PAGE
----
Sounds Detected from Buried Philippine School; No Survivors Found Yet

Rescuers detected “signs of life” Monday at the site of an elementary school buried under mud from the massive mudslide in the eastern Philippines, but so far no survivors have been found.

“We have yet to find any survivors," Captain Burrell Parmer, a spokesman for U.S Marines taking part in the rescue operation, told the ABS-CBN television channel on Monday.

"Our troops have found dead bodies," he said. "They dig with their bare hands and place them in body bags."

Earlier on Monday high-tech equipments detected sounds of “scratching and a rhythmic tapping” according to the Associated Press.

Following unconfirmed reports that some of the trapped children and teachers may have sent cell phone text messages to relatives soon after Friday’s disaster, rescuers focused on the school.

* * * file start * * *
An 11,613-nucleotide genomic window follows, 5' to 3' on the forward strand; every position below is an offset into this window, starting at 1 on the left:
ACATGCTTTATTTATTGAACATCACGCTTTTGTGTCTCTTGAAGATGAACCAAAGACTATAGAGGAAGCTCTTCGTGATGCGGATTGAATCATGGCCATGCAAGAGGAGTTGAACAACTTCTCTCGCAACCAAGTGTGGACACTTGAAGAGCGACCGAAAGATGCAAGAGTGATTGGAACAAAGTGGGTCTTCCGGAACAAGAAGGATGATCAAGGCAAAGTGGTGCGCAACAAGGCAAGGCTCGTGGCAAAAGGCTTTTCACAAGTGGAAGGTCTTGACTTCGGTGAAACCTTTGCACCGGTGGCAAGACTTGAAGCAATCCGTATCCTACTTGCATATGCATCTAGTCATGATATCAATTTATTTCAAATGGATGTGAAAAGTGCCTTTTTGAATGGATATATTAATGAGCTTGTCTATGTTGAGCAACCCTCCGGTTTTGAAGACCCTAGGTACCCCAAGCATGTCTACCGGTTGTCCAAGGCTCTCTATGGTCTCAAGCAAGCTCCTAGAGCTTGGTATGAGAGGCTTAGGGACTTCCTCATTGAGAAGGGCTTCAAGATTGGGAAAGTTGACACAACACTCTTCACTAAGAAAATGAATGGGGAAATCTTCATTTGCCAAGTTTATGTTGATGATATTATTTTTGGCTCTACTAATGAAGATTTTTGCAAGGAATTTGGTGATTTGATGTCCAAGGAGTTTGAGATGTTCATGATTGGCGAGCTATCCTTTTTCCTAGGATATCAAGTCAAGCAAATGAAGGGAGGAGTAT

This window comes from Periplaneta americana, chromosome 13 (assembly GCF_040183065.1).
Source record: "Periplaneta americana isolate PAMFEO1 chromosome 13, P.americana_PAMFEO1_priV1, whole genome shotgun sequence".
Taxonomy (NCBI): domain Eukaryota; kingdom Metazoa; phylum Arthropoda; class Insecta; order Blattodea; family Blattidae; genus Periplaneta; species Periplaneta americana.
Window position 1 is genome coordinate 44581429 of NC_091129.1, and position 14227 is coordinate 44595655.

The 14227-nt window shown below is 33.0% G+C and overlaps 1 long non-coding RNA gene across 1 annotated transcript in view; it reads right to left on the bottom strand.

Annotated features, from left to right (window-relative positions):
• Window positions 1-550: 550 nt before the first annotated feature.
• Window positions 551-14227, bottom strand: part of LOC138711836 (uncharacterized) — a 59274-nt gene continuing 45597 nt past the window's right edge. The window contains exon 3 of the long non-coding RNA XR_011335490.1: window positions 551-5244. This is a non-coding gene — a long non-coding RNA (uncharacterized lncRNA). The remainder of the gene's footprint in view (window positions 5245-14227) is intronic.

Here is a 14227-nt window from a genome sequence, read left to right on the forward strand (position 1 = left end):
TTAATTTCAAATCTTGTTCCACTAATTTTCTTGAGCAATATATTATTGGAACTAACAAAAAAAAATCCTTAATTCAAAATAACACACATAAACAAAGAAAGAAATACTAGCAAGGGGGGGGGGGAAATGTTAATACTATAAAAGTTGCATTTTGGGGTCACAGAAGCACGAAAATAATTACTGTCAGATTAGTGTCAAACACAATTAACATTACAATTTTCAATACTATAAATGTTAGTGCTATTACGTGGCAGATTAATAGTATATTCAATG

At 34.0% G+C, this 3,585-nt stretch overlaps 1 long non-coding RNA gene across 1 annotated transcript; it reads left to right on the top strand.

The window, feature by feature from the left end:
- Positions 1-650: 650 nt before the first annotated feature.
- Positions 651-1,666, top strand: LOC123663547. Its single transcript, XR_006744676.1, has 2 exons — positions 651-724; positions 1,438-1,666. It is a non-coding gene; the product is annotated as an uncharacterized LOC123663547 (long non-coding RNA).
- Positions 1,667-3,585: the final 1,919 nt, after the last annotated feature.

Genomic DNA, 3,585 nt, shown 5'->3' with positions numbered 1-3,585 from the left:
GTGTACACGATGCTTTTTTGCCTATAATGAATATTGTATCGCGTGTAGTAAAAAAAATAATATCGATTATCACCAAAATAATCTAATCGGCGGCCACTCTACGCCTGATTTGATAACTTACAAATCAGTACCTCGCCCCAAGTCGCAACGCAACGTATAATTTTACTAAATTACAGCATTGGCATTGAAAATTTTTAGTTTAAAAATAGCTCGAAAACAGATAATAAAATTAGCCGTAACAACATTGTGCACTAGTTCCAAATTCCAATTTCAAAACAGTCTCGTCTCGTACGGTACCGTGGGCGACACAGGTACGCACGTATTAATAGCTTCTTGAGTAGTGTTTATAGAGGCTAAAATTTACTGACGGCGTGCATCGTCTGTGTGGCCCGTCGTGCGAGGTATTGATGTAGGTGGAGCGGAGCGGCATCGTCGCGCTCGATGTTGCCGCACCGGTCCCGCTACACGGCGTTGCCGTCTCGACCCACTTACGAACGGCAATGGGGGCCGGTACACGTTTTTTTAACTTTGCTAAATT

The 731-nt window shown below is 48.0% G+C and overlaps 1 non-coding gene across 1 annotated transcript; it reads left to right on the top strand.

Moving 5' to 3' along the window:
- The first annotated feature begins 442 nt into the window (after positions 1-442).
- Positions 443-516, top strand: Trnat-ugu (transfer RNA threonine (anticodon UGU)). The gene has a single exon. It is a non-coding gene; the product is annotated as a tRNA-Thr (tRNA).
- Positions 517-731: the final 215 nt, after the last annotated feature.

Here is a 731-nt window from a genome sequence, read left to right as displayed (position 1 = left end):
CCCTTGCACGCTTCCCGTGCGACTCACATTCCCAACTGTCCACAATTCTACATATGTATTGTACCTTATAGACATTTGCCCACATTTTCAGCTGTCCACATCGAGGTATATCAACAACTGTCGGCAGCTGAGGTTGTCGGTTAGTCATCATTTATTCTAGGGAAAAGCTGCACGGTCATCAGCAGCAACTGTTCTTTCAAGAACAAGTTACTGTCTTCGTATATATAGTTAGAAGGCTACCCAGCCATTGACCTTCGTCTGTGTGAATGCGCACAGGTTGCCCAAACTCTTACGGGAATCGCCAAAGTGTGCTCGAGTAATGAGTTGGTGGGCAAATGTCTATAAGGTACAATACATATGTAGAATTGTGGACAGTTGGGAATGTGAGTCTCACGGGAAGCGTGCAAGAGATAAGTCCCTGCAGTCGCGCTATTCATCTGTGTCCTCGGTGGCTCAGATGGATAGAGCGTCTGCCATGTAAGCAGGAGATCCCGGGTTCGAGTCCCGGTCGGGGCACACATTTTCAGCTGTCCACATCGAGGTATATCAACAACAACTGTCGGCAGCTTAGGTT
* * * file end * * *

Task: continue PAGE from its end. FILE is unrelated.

On Friday, a mudslide triggered by heavy rains over the last two weeks swept away hundreds of houses and schools in the farming village of Guinsaugon, 420 miles southeast of Manila.

Officials announced on Saturday that an estimated 1,800 people may have died and that the chances of anyone else being found alive were “very, very slim,” according to Reuters.

Relief Efforts

Relief teams from World Vision, one of the largest Christian relief and development organizations in the world, meanwhile, have been helping in Guinsaugon and began to distribute aid to more than 600 people as an initial response to the disaster on Sunday. WV child protection and health staff arrived on Feb. 19 to help with the response.

So far WV Australia has committed US$50,000 to the disaster and World Vision’s local partner NGOs are also providing US$29,000. Further appeals for funding may follow a World Vision assessment of the damage, reported WV International in a news release on Feb. 18.

Speaking from the scene of the disaster Boy Bersales, WV Philippines disaster management coordinator, said “The whole village is under 100 feet of mud.”

“The situation here is physically and emotionally devastating,” he said, according to WVI.

WV relief teams have been asked by the government to purchase and supply rice, beans, dried fish, water, noodles, mosquito nets, blankets and mats. The relief operation will last an estimated 2-3 weeks.